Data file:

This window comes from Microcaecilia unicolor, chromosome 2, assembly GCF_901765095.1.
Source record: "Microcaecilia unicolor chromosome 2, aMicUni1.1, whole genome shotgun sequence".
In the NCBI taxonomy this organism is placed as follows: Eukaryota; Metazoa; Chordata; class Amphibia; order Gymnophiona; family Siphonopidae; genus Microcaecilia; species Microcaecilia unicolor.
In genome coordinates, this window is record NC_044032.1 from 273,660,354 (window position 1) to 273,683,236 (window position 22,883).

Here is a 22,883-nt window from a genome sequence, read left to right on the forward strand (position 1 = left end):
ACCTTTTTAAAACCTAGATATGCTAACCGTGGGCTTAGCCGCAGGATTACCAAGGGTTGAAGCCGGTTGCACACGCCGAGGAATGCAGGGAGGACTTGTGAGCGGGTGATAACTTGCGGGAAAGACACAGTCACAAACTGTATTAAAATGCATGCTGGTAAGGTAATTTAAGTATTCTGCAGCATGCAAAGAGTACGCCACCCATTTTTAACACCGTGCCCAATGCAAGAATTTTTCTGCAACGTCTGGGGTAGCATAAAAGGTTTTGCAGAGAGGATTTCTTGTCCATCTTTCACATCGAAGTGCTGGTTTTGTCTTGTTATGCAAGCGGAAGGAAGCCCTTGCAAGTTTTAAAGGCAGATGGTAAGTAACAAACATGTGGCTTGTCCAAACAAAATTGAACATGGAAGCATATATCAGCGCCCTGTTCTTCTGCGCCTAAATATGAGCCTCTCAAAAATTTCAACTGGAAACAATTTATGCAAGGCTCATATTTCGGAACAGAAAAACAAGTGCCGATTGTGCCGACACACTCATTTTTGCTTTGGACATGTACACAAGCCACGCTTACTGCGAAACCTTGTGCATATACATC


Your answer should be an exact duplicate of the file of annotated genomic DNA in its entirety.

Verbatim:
This window comes from Microcaecilia unicolor, chromosome 2, assembly GCF_901765095.1.
Source record: "Microcaecilia unicolor chromosome 2, aMicUni1.1, whole genome shotgun sequence".
In the NCBI taxonomy this organism is placed as follows: Eukaryota; Metazoa; Chordata; class Amphibia; order Gymnophiona; family Siphonopidae; genus Microcaecilia; species Microcaecilia unicolor.
In genome coordinates, this window is record NC_044032.1 from 273,660,354 (window position 1) to 273,683,236 (window position 22,883).

Here is a 22,883-nt window from a genome sequence, read left to right on the forward strand (position 1 = left end):
ACCTTTTTAAAACCTAGATATGCTAACCGTGGGCTTAGCCGCAGGATTACCAAGGGTTGAAGCCGGTTGCACACGCCGAGGAATGCAGGGAGGACTTGTGAGCGGGTGATAACTTGCGGGAAAGACACAGTCACAAACTGTATTAAAATGCATGCTGGTAAGGTAATTTAAGTATTCTGCAGCATGCAAAGAGTACGCCACCCATTTTTAACACCGTGCCCAATGCAAGAATTTTTCTGCAACGTCTGGGGTAGCATAAAAGGTTTTGCAGAGAGGATTTCTTGTCCATCTTTCACATCGAAGTGCTGGTTTTGTCTTGTTATGCAAGCGGAAGGAAGCCCTTGCAAGTTTTAAAGGCAGATGGTAAGTAACAAACATGTGGCTTGTCCAAACAAAATTGAACATGGAAGCATATATCAGCGCCCTGTTCTTCTGCGCCTAAATATGAGCCTCTCAAAAATTTCAACTGGAAACAATTTATGCAAGGCTCATATTTCGGAACAGAAAAACAAGTGCCGATTGTGCCGACACACTCATTTTTGCTTTGGACATGTACACAAGCCACGCTTACTGCGAAACCTTGTGCATATACATC